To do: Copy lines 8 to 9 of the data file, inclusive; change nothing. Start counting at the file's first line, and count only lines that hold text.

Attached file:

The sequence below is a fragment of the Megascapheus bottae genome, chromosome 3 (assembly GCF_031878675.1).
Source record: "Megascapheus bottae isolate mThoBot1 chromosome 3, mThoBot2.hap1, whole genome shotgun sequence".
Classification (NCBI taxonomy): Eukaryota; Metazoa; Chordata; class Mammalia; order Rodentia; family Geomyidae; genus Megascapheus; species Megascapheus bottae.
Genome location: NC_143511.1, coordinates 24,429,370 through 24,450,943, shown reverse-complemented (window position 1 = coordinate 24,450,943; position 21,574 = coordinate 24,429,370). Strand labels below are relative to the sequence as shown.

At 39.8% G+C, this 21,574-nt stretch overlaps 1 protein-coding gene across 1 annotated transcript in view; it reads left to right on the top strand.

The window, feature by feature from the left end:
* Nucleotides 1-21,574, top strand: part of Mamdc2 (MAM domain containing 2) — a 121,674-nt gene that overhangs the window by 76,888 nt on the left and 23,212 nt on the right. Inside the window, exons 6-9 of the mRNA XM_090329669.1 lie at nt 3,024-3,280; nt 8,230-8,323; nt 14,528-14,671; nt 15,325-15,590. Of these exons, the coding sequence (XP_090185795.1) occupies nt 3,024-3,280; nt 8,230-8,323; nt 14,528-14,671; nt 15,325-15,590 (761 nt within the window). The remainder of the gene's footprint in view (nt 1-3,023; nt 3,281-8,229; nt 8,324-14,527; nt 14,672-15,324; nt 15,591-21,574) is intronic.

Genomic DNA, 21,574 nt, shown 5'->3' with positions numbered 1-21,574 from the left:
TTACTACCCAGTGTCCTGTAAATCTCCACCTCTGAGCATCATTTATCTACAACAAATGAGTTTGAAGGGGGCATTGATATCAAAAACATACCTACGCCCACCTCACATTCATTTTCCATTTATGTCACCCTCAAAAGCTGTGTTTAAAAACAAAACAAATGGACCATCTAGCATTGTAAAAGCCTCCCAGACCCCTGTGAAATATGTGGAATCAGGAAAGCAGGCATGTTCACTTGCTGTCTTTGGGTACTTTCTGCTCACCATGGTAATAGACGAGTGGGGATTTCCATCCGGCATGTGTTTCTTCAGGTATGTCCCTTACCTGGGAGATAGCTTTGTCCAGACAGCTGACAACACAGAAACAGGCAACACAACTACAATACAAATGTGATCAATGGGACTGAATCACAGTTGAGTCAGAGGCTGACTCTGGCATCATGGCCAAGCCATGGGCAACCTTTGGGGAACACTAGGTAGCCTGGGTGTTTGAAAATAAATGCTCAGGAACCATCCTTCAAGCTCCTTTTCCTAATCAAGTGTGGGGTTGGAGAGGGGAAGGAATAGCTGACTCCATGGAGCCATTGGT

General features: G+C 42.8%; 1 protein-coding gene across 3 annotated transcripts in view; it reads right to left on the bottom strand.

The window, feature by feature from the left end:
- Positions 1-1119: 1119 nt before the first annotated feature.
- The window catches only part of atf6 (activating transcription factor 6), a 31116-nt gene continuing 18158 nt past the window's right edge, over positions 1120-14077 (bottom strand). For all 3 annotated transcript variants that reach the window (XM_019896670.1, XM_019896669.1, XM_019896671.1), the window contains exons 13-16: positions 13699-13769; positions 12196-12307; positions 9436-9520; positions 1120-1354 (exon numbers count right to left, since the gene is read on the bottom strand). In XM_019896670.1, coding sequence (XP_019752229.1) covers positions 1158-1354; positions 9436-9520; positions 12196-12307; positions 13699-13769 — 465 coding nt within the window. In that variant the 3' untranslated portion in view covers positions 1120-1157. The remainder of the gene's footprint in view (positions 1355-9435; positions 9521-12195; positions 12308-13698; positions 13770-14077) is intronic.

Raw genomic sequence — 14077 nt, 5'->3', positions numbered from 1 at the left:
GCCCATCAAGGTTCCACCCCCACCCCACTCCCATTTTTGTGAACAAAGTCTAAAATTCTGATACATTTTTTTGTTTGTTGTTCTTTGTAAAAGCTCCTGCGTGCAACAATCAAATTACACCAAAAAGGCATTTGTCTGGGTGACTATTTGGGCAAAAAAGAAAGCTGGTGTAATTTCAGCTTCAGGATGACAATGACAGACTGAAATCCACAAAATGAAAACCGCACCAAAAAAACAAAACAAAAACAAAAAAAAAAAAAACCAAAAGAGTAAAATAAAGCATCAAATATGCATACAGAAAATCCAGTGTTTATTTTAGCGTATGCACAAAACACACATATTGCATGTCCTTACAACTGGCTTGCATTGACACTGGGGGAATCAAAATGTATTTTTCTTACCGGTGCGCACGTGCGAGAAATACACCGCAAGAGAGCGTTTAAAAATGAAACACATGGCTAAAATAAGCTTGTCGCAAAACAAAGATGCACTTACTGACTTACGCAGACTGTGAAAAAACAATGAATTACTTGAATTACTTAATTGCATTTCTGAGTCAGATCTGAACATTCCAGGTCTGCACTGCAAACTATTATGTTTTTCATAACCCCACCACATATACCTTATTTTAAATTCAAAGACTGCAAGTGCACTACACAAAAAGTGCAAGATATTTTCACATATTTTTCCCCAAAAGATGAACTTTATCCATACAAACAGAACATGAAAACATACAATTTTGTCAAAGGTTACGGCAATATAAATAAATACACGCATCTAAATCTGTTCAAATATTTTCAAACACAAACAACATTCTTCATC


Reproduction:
Genomic DNA, 21,574 nt, shown 5'->3' with positions numbered 1-21,574 from the left:
TTACTACCCAGTGTCCTGTAAATCTCCACCTCTGAGCATCATTTATCTACAACAAATGAGTTTGAAGGGGGCATTGATATCAAAAACATACCTACGCCCACCTCACATTCATTTTCCATTTATGTCACCCTCAAAAGCTGTGTTTAAAAACAAAACAAATGGACCATCTAGCATTGTAAAAGCCTCCCAGACCCCTGTGAAATATGTGGAATCAGGAAAGCAGGCATGTTCACTTGCTGTCTTTGGGTACTTTCTGCTCACCATGGTAATAGACGAGTGGGGATTTCCATCCGGCATGTGTTTCTTCAGGTATGTCCCTTACCTGGGAGATAGCTTTGTCCAGACAGCTGACAACACAGAAACAGGCAACACAACTACAATACAAATGTGATCAATGGGACTGAATCACAGTTGAGTCAGAGGCTGACTCTGGCATCATGGCCAAGCCATGGGCAACCTTTGGGGAACACTAGGTAGCCTGGGTGTTTGAAAATAAATGCTCAGGAACCATCCTTCAAGCTCCTTTTCCTAATCAAGTGTGGGGTTGGAGAGGGGAAGGAATAGCTGACTCCATGGAGCCATTGGT